Ott pulls Austin Energy building plan from City Council agenda
Thursday, June 26, 2014 by Michael Kanin
Austin City Manager Marc Ott plans to remove a controversial item from today’s agenda that would authorize the design of a new Austin Energy headquarters. Speaking from the dais at Council’s regular Tuesday work session, Ott noted the need for more information.
“Certainly I recognize that Council has a lot of questions and I understand that Austin Energy wants and requires some additional time to work on this project. I’m requiring that they take additional time to work on this project,” Ott said.
According to initial reports, a new Austin Energy headquarters building could cost as much as $67 million. Council was set Thursday to approve up to $9 million for design of the project.
The price has produced no small amount of balking on the part of Council members. At a June 10 work session, members Bill Spelman, Kathie Tovo and Mike Martinez all chimed in with concerns. These ranged from questions from Tovo over whether Council members had ever actually approved construction of the facility; concerns from Spelman that staff weren’t putting their best foot forward in terms of describing the need; and suggestions from Martinez that approval of a master plan that contained construction of the new facility.
“We approve facility master plans quite frequently in different departments and apparently we did 30 months ago at Austin Energy,” Martinez said at the time. “To me that doesn’t create an assumption that we’re going to build whatever that facilities master plan says.” (See Austin Monitor, June 11)
Questions lingered on as developer Howard Yancy of Zydeco Development –the group behind Met Center – fired off a scathing email to Council members over the proposed deal. In it, Yancy suggests that “a building we constructed for the Department of Veteran Affairs in Met Center two years ago” was far below the costs of the proposed Austin Energy headquarters.
NOTE: After this story was posted, the Austin Monitor learned that Yancy is suing AE.
In his email, Yancy notes that the Met Center Veteran Affairs building is 150,000 square feet, meets LEED silver standards, contained a host of other internal and external construction amenities, but cost only $180 to $185 per square foot.
Though Yancy allows for additional costs that the utility might face in constructing its new headquarters on what he calls “very difficult” soils, Yancy also fires off a deeply skeptical conclusion. “A very specialized Federal Government building, probably THE most specialized building in Austin, cost $185 per square foot all in (his Veteran Affairs building), which is not too far off the per square foot cost of the new Federal courthouse, compared to an AE estimate of approximately $367 a square foot,” Yancy writes. “And estimated architectural, engineering and other fees of $9,000,000 ($50 per square foot) compared to $3.33 per square foot for a highly specialized Federal Government Building?”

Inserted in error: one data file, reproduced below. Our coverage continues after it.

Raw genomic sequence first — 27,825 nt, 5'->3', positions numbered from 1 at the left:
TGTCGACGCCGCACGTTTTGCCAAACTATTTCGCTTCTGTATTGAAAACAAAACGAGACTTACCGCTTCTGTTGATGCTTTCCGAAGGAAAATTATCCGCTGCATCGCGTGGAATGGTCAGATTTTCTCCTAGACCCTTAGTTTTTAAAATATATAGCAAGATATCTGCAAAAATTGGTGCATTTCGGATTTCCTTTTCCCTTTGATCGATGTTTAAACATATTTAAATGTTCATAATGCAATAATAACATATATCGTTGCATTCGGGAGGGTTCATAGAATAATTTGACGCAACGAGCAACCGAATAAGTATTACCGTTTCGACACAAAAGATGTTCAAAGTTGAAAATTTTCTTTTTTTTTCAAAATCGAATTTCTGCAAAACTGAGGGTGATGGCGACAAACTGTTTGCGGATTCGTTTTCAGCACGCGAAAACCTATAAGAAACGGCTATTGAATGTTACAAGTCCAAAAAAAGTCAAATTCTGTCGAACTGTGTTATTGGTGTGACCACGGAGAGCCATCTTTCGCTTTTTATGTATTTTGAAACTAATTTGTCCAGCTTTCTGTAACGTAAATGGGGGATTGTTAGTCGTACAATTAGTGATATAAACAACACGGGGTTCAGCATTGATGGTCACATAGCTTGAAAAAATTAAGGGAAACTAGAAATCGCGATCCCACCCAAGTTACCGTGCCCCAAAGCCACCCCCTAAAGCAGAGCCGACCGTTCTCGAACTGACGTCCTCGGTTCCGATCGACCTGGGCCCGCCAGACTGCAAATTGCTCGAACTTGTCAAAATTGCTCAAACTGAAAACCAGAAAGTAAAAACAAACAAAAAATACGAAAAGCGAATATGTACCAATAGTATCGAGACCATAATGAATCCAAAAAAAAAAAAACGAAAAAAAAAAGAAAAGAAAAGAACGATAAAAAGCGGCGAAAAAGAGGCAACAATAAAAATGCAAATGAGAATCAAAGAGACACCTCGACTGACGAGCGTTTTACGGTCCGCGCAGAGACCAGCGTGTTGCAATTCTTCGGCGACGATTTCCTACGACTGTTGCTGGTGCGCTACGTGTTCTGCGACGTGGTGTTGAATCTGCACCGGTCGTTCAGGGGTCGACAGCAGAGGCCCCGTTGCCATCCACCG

Yancy continues to suggest a price – as well as his interest in staying far away from the project. “I or any other developer could deliver the project AE is seeking for no more than $225 per square foot, guaranteed, particularly if a flatter site is available (and many, many such sites are available within 1 mile of the proposed AE site, and I or any other developer would take the land AE owns in trade as part of such transaction for its fair market value – it is actually much better as a multifamily site due to the severe topography restrictions associated with the site),” he writes.
Council members postponed action on the building at their last official Council meeting in favor of more data about the need for construction. They did not receive what they were looking for by the end of Monday’s full-Council Austin Energy subcommittee meeting.
Though Council members pressed for more answers, they ran out of time (See Austin Monitor, June 24). As Council members picked up the discussion at Tuesday’s work session, Ott delivered his remarks.
Spelman sketched the outlines of how long might be too long in terms of a delay in a go-ahead for the building. Austin Energy officials have argued that construction will avoid substantial leasing costs. They confirmed that, so long as Council took action before the end of 2014, their timeline would be in tact.
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